Members approve relocation of district offices

By Donald Roth Jr.

DeKalb School District’s administrative buildings will be moved to the Eagle and Lehan building in DeKalb after lease negotiations are complete.

DeKalb School Board members gave their approval March 30 for the district’s administrative offices to be moved to the new location at 909 S. Fourth St.

The current location at 145 Fisk Avenue has housed the DeKalb School District’s administrative offices since 1973.

Charlie McCormick, Dekalb School District business manager, currently is in the process of negotiating the lease on the building.

DeKalb School Superintendent Bob Williams said, “We are glad the bidding is over, and we can concentrate on moving into the Eagle/Lehan building.”

The time window to occupy the new administrative building is between the day the lease is signed and ninety days thereafter, Williams said.

The move comes after a heated debate among school board members concerning district priorities.

Before the board considers administrative problems, it should also consider classroom needs,” school board member Martha Blitzblau said.

Showing preference to one building over another demonstrates the lack of a uniform plan on behalf of the school district, she said.

Blitzblau said the school board should be apprehensive about using the full five cent tax levy to pay for the project.

Many of our schools are near capacity. We should not have locked up the levy for its full 10 year use. There could be a problem down the road,” she said.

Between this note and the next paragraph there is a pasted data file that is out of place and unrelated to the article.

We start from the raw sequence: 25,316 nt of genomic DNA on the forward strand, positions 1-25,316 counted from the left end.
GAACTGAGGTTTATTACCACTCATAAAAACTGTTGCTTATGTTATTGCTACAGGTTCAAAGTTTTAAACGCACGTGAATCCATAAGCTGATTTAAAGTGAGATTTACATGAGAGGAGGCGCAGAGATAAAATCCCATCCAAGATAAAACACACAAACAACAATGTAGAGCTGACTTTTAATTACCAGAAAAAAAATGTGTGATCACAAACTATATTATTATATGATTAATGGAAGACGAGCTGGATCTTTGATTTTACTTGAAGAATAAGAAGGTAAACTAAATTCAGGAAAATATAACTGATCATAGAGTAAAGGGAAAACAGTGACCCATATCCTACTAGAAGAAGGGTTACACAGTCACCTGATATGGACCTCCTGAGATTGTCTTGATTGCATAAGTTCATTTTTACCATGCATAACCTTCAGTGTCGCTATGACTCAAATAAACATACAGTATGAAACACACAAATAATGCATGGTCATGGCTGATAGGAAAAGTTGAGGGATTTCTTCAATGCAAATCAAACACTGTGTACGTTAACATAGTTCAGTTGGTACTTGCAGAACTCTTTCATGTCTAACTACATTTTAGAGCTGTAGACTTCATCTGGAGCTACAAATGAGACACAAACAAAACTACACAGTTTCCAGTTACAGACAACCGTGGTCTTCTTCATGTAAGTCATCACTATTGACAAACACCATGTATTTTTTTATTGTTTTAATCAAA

Other school board members have a different viewpoint. “The administration’s present home is unsafe, and a change needs to be made,” school board member George Shur said.

Shur said he was happy the funding was coming from a tax levy and not directly out of school funds, which could negatively impact programs.

“The bigger problem in all this is the state funding system,” he said.

The current system bases school funding on property taxes, which are unfair because of their uneven nature, he said.

“I would like to see a system based on state income taxes instead of property taxes. Property taxes place an unfair burden on the school system,” Shur said.

The shortage of classroom space could be solved by using buildings not currently in use by the school district, such as the Courtland building, he said.

One advantage of the new facility will be its parking capacity. It will increase from around 80 spaces to 140 spaces, Williams said.

The Eagle and Lehan proposal gives the school district $32,000 for expenses incurred during the move, he said. Some of the money will be used to update the administration’s telephone system.

“Overall, I am pleased with the school board’s decision. I hope we can move on and address other problems,” he said.

Williams said he expects to submit the final lease agreement to the school board for their approval between now and April 27.